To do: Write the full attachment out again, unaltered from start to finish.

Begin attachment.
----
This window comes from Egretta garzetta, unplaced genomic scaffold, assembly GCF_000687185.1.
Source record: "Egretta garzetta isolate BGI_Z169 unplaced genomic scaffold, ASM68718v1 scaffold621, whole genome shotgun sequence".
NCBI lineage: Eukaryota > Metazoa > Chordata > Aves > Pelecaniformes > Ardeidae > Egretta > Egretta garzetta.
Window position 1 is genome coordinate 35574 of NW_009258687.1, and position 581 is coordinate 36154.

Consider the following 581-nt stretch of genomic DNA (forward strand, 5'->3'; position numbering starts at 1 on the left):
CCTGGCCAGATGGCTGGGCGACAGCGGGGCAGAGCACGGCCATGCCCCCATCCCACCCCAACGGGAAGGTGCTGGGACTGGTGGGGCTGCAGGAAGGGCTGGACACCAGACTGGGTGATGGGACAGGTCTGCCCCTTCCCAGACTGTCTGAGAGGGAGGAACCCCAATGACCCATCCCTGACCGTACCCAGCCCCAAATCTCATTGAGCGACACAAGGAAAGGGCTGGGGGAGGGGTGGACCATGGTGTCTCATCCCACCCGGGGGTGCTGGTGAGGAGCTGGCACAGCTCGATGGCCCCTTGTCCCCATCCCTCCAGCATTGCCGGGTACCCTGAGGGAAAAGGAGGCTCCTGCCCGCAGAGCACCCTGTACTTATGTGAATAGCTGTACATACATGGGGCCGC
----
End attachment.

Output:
This window comes from Egretta garzetta, unplaced genomic scaffold, assembly GCF_000687185.1.
Source record: "Egretta garzetta isolate BGI_Z169 unplaced genomic scaffold, ASM68718v1 scaffold621, whole genome shotgun sequence".
NCBI lineage: Eukaryota > Metazoa > Chordata > Aves > Pelecaniformes > Ardeidae > Egretta > Egretta garzetta.
Window position 1 is genome coordinate 35574 of NW_009258687.1, and position 581 is coordinate 36154.

Consider the following 581-nt stretch of genomic DNA (forward strand, 5'->3'; position numbering starts at 1 on the left):
CCTGGCCAGATGGCTGGGCGACAGCGGGGCAGAGCACGGCCATGCCCCCATCCCACCCCAACGGGAAGGTGCTGGGACTGGTGGGGCTGCAGGAAGGGCTGGACACCAGACTGGGTGATGGGACAGGTCTGCCCCTTCCCAGACTGTCTGAGAGGGAGGAACCCCAATGACCCATCCCTGACCGTACCCAGCCCCAAATCTCATTGAGCGACACAAGGAAAGGGCTGGGGGAGGGGTGGACCATGGTGTCTCATCCCACCCGGGGGTGCTGGTGAGGAGCTGGCACAGCTCGATGGCCCCTTGTCCCCATCCCTCCAGCATTGCCGGGTACCCTGAGGGAAAAGGAGGCTCCTGCCCGCAGAGCACCCTGTACTTATGTGAATAGCTGTACATACATGGGGCCGC